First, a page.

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.... Hence { Singular Number

Who has not lost a friend."


Who..... Subject, Principal Parts.. Has lost..Predicate, Hence, a Transitive Sentence. Friend.... Object,

Simple, Not... Adjunct of " has lost." Adjuncts....

Adjunct of " friend."



Who..... is a Pronoun-Interrogative-Third Person-Singular Num.

ber-Nominative Case to “has lost.” “The subject of a Sentence must be in the Nominative Case.” Has lost.. Is a Verb-- Irregular (lose, lost, losing, lost]-Transitive---AC

tive Voice-Indicative Mode-Past Tense Indefinite--Third

Person-Singular Number, to agree with its Subject "who." Not...... is an Adverb-Negative-Modifies “has lost.”

. is an Adjective-Specifying-Specifies " friend."


Friend ... is a Noun--Common-Third Person--Singular Nun ber -Ob

jective Case to “has lost."


“Rewarding and punishing actions by any other rule, would appear much harder to be accounted for by minds formed as he has formed ours.”—Bp. Buller.

What time he took orders, doth not appear.”Life of Buller

“ That every day has its pains and sorrows, is universally experienced."

Rem. For examples of False Syntax, see Appendix, Note G.

PREDICATES. Prin. Predicates describe their Subjects by asserting facts concerning them.



OBS.--Every Predicate must consist of a verb.-Robert studies.
And, in addition, it may have
A second Verb ... Robert does study.
A Participle. Robert is studying.
An Adjective

Robert is studious.
A Noun.

. Robert is a scholar. A Prudoun.

It is 1. If I were you. A Preposition.... Its idle hopes are cr.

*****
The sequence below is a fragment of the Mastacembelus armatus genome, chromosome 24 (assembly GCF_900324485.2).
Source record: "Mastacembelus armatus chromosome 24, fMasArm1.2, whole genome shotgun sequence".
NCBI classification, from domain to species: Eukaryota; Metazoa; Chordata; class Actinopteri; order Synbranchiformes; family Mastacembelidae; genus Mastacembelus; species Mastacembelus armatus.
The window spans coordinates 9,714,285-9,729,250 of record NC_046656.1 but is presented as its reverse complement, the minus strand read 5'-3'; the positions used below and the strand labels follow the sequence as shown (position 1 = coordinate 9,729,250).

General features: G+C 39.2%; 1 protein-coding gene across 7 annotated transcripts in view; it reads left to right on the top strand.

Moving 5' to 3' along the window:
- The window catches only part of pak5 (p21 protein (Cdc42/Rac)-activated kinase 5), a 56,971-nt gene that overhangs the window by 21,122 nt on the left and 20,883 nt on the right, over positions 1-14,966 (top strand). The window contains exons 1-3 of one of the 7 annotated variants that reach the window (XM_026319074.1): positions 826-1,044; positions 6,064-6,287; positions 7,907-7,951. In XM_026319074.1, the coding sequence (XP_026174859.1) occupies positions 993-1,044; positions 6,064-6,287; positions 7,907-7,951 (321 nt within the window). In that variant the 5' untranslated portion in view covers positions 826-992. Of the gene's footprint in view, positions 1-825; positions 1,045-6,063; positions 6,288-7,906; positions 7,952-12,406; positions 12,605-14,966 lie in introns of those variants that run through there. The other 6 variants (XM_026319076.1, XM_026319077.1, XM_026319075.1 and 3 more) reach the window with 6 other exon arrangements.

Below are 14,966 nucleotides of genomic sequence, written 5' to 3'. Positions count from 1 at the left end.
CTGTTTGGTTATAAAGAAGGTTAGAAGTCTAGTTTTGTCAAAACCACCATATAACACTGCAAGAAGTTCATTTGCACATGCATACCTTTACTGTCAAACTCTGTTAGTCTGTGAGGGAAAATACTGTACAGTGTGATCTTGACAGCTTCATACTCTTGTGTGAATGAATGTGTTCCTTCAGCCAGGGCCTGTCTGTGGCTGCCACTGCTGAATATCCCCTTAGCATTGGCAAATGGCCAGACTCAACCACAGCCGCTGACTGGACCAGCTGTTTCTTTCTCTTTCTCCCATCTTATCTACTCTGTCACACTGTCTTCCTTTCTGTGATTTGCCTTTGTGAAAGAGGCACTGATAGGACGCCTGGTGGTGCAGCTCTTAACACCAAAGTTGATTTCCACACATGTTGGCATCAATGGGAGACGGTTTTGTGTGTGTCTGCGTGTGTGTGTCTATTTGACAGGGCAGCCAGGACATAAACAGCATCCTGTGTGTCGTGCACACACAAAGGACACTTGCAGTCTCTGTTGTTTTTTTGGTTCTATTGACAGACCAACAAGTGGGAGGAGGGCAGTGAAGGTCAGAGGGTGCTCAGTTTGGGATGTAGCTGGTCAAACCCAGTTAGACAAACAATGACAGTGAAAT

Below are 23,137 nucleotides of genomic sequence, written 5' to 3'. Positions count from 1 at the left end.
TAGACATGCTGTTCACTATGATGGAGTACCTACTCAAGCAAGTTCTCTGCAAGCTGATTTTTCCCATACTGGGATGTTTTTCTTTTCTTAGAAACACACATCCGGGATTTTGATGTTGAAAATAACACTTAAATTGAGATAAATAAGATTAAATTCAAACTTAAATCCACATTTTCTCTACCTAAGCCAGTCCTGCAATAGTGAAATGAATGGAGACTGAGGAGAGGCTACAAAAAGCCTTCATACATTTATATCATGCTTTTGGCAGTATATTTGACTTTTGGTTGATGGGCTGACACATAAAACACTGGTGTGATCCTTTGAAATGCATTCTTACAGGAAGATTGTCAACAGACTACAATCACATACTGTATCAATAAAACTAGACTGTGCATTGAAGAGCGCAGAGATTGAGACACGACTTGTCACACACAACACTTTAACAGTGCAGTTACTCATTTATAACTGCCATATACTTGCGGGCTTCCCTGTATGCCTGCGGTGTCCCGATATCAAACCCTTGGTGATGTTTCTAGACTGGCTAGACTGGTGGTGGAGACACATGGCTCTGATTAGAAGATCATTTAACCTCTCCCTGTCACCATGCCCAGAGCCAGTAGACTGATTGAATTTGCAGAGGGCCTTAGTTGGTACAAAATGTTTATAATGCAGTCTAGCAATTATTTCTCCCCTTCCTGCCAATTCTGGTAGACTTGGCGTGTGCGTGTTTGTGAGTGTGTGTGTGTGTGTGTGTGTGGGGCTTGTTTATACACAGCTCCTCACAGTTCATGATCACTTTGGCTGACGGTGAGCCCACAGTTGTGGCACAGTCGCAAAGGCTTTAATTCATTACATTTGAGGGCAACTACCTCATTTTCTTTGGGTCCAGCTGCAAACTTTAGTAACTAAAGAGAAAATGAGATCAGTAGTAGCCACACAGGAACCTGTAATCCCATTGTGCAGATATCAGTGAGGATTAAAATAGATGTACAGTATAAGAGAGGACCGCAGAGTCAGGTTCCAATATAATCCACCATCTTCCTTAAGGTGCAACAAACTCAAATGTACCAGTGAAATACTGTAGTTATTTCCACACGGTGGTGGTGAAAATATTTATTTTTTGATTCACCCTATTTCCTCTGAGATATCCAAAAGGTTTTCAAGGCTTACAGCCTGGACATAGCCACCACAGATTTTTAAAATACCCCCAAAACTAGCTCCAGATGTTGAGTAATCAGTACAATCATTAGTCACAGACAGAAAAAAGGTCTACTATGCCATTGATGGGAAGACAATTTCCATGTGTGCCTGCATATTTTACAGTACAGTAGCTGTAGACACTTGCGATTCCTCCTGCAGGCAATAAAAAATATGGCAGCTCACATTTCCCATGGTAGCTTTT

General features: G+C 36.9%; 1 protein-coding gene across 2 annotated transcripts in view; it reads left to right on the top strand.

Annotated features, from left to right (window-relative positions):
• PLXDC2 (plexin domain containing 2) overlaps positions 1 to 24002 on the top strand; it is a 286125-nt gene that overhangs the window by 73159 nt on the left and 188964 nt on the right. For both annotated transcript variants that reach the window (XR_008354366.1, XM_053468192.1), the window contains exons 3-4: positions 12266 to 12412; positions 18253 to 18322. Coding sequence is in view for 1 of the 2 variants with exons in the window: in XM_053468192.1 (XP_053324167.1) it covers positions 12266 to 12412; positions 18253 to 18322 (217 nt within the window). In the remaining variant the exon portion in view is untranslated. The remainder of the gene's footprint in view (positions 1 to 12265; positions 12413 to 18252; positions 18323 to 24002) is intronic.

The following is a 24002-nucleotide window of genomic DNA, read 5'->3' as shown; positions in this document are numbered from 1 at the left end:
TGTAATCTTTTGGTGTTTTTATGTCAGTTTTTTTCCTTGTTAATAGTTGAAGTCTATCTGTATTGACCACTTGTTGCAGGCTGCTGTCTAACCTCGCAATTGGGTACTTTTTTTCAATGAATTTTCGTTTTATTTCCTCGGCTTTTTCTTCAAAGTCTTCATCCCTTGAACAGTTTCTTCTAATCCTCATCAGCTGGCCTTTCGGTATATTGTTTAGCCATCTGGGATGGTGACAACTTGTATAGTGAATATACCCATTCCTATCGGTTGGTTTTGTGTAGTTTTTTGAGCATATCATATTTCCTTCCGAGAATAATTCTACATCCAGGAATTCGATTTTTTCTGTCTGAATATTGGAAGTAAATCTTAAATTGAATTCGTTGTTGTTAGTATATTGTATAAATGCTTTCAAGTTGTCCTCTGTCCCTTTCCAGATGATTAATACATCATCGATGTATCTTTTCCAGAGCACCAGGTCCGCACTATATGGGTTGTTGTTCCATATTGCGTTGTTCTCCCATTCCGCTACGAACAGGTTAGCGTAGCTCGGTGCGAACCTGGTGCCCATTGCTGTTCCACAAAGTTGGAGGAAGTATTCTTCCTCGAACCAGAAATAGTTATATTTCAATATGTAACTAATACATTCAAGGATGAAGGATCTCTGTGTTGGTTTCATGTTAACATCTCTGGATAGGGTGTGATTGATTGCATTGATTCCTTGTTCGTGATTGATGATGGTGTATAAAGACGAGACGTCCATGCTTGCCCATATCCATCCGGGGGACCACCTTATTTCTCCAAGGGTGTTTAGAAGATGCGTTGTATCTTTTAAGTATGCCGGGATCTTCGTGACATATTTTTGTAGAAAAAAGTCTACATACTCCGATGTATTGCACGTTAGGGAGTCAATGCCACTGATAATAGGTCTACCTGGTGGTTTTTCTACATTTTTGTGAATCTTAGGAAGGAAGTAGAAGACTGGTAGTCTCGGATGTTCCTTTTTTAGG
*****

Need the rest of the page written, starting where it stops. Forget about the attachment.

It may also consist of two verbs and one or more participles, &c.We MIGHT HAVE WALKED. We MIGHT HAVE BEEN LOVED.


Rule 2. A verb must agree with its subject in Nuinber and Person.

Rem.-This rule requires that the form of a verb be determined by its Subject. Strictly speaking, Verbs live no Number and Person. "The term is used to denote a variation in the form of a verb to correspond with the Number and Person of its Subject. Thus,

In the Singular number uo suffix is used for the First Person; as, I walk, Est or st is added for the Second Person, soleinn style; as, Thou walkest. S is added for the Third Person ; as, John walks.

In the Plural Number, verbs are not varied to denote the Person of their Subjects.


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NOTE I. A verb must have a Singular form, 1. When it has one Subject in the Singular Number. EXAMPLES-" Earth KEEPS me here a while."

Man NEEDS but little here below." 2. When it has two or more Singular Subjects taken sepa rately. Examples— Philip or Edward HAS GONE to the post-office.

“The saint, the falhes, and the husband prays.” 3. When its Subject is a single Phrase or Sentence. EXAMPLES— To do good is the duty of all.

His being a scholar ENTITLES him to respect.

That all men are created equal is a self-evident truth. 4. When it is a Collective Noun conveying the idea of unity. Examples" Congress HAS ADJOURNED.”

“The regiment HAS BEEN DISBANDED." NOTE II. A verb must have a Plural form, 1. When it has one Subject in the Plural Number, or indicating plurality EXAMPLES— They LIVE-Birds FLY.

The committee ARE DIVIDED in opinion.
2. When it has two or more Subjects, taken collectively.
EXAMPLESLucy and Jane have returned.

Justice and Mercy sweetly Have embraced.
To give good gifts, and to be benevolent, are often different

things. OBS.—The logical Subject of a Sentence is sometimes the Object of a Phrase used to qualify the grammatical Subject.


1. When the Object of the Phrase is Plural in form, and indicates that the parts of which the number is composed are taken severally, the verb should be Plural. EXAMPLE-A part of the STUDENTS have left.

Here students"—the name of many taken severally—is the logical Subject of " have left," and requires the verb to be Plural, although “part,” the grammatical subject, is Singular.

2. When the Object of the Phrase is Singular, or the name of